Tim Willcox, presenter: The Foreign Secretary, William Hague, has announced that the Government will for the first time reveal the maximum number of nuclear warheads the UK has in its stockpile. He told MPs the number wouldn’t exceed 225. Mr Hague said the disclosure wouldn’t threaten Britain’s security but would set an example to other countries.
Let’s get more on this now with Alistair Burt, Parliamentary Under Secretary of State at the Foreign Office, who joins us now from New York where he’s been attending a conference on nuclear non-proliferation. Good evening to you. Why now?
Alistair Burt, Parliamentary Under Secretary of State, Foreign and Commonwealth Office: Hello. This was the very first opportunity that we had to make the announcement, and of course it is very carefully timed to be involved with the process of the non-proliferation treaty review conference which is going on here. That whole treaty depends on a great deal of confidence and transparency; it’s a bargain between those nations who have nuclear weapons and those nations who do not. And in keeping with the openness and transparency that we want to see, the Foreign Secretary has made this announcement both about the number of weapons which we possess and also in relation to the declaratory policy of how we will use them. And we want to use this announcement to encourage the parties who are engaged in the negotiations at this review conference to feel confident to go on and to make the agreement that we all want to see.
TW: What about the previous principle, though, of calculated ambiguity, uncertainty; not letting other states know precisely what strength you had as a good deterrent?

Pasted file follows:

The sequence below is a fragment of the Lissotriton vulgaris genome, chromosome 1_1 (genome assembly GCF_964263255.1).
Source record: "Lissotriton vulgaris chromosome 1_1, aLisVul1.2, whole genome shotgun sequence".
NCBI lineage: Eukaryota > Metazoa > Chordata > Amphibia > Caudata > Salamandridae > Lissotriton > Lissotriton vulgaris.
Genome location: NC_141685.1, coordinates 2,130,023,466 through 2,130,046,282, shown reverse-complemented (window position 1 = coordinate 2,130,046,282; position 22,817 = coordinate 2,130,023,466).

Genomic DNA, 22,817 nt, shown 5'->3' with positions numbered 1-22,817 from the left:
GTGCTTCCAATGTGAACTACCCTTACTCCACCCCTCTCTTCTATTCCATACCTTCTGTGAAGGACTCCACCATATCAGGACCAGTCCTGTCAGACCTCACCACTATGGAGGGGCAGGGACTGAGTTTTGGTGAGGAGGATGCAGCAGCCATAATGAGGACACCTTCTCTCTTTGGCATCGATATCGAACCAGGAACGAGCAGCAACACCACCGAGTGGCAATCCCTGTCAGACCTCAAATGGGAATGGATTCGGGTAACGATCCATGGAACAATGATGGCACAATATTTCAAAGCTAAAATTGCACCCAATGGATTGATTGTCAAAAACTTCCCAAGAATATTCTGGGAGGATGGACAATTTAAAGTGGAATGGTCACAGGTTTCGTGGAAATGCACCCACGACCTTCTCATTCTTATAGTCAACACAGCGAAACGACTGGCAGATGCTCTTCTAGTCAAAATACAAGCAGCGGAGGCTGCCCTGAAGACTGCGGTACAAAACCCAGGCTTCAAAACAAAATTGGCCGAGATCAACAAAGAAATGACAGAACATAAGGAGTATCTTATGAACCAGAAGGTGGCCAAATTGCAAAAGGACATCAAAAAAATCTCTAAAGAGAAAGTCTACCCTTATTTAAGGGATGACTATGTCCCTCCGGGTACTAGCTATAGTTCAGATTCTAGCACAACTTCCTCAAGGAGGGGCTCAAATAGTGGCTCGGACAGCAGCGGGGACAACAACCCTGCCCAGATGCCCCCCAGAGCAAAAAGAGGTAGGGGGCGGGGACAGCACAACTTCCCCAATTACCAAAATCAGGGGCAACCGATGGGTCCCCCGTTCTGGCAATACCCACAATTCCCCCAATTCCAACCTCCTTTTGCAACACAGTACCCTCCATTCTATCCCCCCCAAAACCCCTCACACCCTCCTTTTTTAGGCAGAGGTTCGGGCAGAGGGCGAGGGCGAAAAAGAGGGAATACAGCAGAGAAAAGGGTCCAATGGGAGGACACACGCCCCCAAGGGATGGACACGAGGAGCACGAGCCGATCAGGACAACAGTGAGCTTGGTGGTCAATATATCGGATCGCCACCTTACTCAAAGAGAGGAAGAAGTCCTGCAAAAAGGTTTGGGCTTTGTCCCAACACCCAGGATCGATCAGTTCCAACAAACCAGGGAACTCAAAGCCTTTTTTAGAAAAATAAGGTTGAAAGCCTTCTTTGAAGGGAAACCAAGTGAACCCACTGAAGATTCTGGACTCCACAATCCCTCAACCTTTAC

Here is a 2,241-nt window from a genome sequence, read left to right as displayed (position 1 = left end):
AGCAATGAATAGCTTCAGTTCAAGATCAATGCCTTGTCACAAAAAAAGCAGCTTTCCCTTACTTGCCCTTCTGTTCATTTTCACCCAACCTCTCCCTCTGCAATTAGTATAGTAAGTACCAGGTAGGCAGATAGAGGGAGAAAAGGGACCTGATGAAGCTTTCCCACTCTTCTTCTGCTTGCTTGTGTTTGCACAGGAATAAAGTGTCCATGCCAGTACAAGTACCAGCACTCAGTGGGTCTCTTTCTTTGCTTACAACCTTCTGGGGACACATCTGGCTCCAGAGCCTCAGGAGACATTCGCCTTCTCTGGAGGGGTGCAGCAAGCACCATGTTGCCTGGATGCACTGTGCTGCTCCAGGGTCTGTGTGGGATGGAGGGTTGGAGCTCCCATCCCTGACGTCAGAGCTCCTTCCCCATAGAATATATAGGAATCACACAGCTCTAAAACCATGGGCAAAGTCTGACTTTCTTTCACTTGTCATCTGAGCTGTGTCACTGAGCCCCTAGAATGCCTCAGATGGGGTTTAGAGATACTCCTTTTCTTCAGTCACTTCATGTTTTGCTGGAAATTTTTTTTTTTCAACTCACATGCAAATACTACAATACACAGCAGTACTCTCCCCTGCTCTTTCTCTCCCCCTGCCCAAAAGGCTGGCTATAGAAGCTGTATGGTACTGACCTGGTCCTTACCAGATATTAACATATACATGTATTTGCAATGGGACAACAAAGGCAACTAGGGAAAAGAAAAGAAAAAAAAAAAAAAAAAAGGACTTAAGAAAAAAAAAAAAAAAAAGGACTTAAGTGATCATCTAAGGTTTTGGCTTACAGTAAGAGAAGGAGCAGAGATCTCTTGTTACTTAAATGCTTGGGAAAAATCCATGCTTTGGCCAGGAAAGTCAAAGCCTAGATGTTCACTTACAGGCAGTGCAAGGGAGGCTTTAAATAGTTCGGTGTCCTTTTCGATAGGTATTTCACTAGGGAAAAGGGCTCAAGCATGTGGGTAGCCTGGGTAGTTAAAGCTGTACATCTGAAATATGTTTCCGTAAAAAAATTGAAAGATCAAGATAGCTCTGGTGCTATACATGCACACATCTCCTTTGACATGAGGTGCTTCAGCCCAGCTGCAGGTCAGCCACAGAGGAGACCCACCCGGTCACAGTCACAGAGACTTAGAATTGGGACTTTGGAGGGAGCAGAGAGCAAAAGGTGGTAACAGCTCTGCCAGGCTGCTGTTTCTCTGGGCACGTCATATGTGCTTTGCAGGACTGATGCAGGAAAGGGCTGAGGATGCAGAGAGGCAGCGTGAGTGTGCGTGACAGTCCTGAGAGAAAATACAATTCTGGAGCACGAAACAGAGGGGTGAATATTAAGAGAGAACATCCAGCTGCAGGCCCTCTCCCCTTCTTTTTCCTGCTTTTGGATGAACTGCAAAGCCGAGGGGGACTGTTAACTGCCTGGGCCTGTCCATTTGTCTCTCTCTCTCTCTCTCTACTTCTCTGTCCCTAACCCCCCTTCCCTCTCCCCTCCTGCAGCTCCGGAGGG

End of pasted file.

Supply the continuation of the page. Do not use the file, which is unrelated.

AB: I don’t think there’s any change to that. If you look carefully at what’s being said, we’re saying that there are no more than 225 nuclear warheads altogether, and we’ve said that up to 160 are operationally active, and that is no change on the past. Equally, having a look at the declaratory policy doesn’t change the general understanding of a position of ambiguity, which is to ensure that no aggressor can be absolutely certain of response, because the point of a
deterrent is to make sure that no one should consider being an aggressor against you, and I don’t think the openness and transparency that
we’ve got is in conflict with the principle of ambiguity about numbers or use.
TW: So OK, well just help me with this, then: if 160 are declared operationally available, the other 65…
TW: …what are they?
AB: Well, it’s a little bit like having, you know, your nuclear submarines and they’re not all on operational standby at the same time. The same is true with nuclear warheads: they’re not all operationally active at the same time. There’s maintenance, there’s keeping them up to date. These are highly complex weapons; these are not capable of simple or quick adjustment. And what we’ve said is very clear: there are up to 160 operational at any one time, that is the
level of operational capability. But of course, there are a number more on the side which are going through the technological changes that I’ve just mentioned, but we have declared how many there are of those so that people are aware of in total what our stockpile consists of, but we have made it very clear which are operationally active and which are not.
TW: OK, what does this mean for the Aldermaston Atomic Weapons Establishment? Will new warheads be developed there?
AB: I think our commitment is to make sure that we have an effective nuclear deterrent. We’ve said what we’ve said in relation to the numbers of weapons that are currently available. But of course in the Strategic Defence Review that’s going to take place, all aspects of Britain’s defences are going to be carefully looked at, and I think any questions about the future of Aldermaston and the preparation of weapons can be kept until then. I don’t think there’s any change
presaged by the announcement today.
TW: OK, it’s just that President Obama, of course, said that the United States wouldn’t manufacture any new nuclear warheads, and I just wondered if that was Britain’s position now or is that something which is yet to be decided?
Right, Alistair Burt, I’m sorry we seem to have lost you there.
Alistair Burt, Parliamentary Under Secretary of State at the Foreign Office there in New York.